Both National-led and Labour-led Governments have failed in too many important policy areas. They’ve failed to make the slightest impact on improving New Zealand’s lousy productivity growth record. They’ve failed to deal with entrenched welfare dependency. They’ve failed to arrest a gradual decline in our education standards, especially for those attending lower decile schools. They’ve failed to arrest the steady decline into racial separatism, promoting the nonsense that the Treaty of Waitangi created a so-called “partnership” between those with a Maori ancestor and those without.
But of all the failures perhaps none is having such a devastatingly negative effect as the rapid escalation of house prices over the last three decades.
When John Key became Prime Minister in 2008, he lamented the fact that the median house price in Auckland had reached some six times the median household income in Auckland, and he pledged to reduce that ratio. The very first task which his Government gave to the newly-created Productivity Commission was to look into the causes of those high prices. And the Commission concluded that there were four main reasons for house prices being so high in Auckland – indeed, in New Zealand generally.
The first and most important problem was the fact that councils had tightly restricted the supply of land on which houses could be built. That had two effects: first, it meant that land approved for residential development was much more expensive than it would otherwise have been, with studies having shown that the price of land just inside Auckland’s so-called Metropolitan Urban Limit (or Rural Urban Boundary) was eight to ten times the price of land just outside that boundary. And that also meant that it was difficult for builders to acquire large blocks of land, and so to get economies of scale in house construction.
The Productivity Commission also lamented the high cost involved in the long and cumbersome decision-making processes of too many local authorities, and the somewhat higher cost of building materials in New Zealand as compared with, say, Australia.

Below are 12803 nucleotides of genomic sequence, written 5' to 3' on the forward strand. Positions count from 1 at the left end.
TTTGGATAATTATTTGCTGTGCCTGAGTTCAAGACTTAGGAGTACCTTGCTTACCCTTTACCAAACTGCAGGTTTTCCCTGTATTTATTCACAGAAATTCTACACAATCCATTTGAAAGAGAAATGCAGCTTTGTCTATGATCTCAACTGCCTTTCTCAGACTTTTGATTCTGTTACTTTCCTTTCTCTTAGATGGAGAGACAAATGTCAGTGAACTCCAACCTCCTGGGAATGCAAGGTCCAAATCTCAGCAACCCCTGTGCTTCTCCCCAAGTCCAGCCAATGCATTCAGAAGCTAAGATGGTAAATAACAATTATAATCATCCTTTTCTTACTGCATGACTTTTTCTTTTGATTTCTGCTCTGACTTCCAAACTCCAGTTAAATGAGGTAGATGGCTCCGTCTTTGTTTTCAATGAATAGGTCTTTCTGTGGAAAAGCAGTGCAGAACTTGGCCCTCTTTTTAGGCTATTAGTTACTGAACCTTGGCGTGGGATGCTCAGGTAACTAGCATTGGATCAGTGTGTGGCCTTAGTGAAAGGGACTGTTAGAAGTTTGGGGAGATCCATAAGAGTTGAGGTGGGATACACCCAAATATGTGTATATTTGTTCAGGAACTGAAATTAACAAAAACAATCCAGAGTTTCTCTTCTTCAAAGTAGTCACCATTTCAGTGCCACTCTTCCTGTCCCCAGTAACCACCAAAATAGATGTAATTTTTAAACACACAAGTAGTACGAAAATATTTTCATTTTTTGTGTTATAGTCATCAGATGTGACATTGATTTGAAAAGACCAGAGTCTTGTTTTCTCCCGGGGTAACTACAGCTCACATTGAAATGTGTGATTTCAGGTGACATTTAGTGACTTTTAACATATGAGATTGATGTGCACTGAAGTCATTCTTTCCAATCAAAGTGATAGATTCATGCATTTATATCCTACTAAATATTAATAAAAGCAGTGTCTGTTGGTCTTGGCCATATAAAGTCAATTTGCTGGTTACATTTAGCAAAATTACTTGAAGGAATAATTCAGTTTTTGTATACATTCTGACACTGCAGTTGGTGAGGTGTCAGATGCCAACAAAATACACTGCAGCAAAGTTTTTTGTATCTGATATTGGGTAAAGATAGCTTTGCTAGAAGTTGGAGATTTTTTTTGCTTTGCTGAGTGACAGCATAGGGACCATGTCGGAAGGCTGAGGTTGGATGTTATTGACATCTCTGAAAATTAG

But the Commission was clear that the main problem was the tight rationing of land. And what was the result? Nothing effective was done, so that when the National-led Government was defeated in 2017, the median house price in Auckland was not six times the median household income but an outrageous nine times.
The incoming Labour-led Government appeared to recognize the problem, and in the Speech from the Throne outlining the Government’s legislative programme there was an absolutely explicit promise to scrap the Metropolitan Urban Limit in order to free up land supply, and so reduce the cost of sections.
And what happened? Absolutely nothing, and the Prime Minister has in recent months made it clear that her Government has no intention at all of repealing that Urban Limit. House prices have gone up some 40% since Jacinda Ardern became Prime Minister, some 20% in the last year alone. And as a result, house prices in cities like Auckland, Tauranga and Wellington are, relative to incomes, among the most expensive in the English-speaking world. (It is sobering to reflect that in a great many US cities prices for four-bedroom, three-bathroom, centrally-heated homes on 625 square metre sections cost much less than 400 square metre bare sections in a distant Auckland suburb like Flat Bush.)
For people who are not lucky enough to have bought a home 20 years ago, or who don’t have affluent parents able to help fund them into a home, the prospect of ever owning a home is almost non-existent. They will live under financial strain all their lives, and when they retire face an almost impossible situation trying to live on NZ Super while still paying rent at levels reflecting these absurd house prices. It is madness to believe that child poverty can be reduced in any material way, as the Prime Minister professes to want, while house prices are at current levels.
And actually, both the Prime Minister and the Minister of Finance are on the public record as not wanting house prices to fall. They claim to want more affordable house prices, but also claim they want house prices to continue rising, but at a slower pace!
In one sense, that totally contrary wish – for more affordable housing but for house prices to keep rising – seems utterly absurd: it is quite clear that the Government has not the slightest interest in making housing more affordable unless, for the lucky few, it is a state house.
In another sense, wanting house prices to continue rising confirms that their primary interest, as it was the primary interest of the National-led Government, is to get re-elected. The Government knows that people who own their own homes tend to vote, and the last thing most voters want is to see the price of houses fall by, say, 50% (with a 50% fall in the median house price, prices would still be classed as “seriously unaffordable” in the Demographia survey of house prices, at least in Auckland and Tauranga).
In other words, despite crying crocodile tears about the unaffordability of houses, the current Government doesn’t actually want house prices to become affordable, because that would require a substantial fall in house prices. In that, they are no different from the Key Government.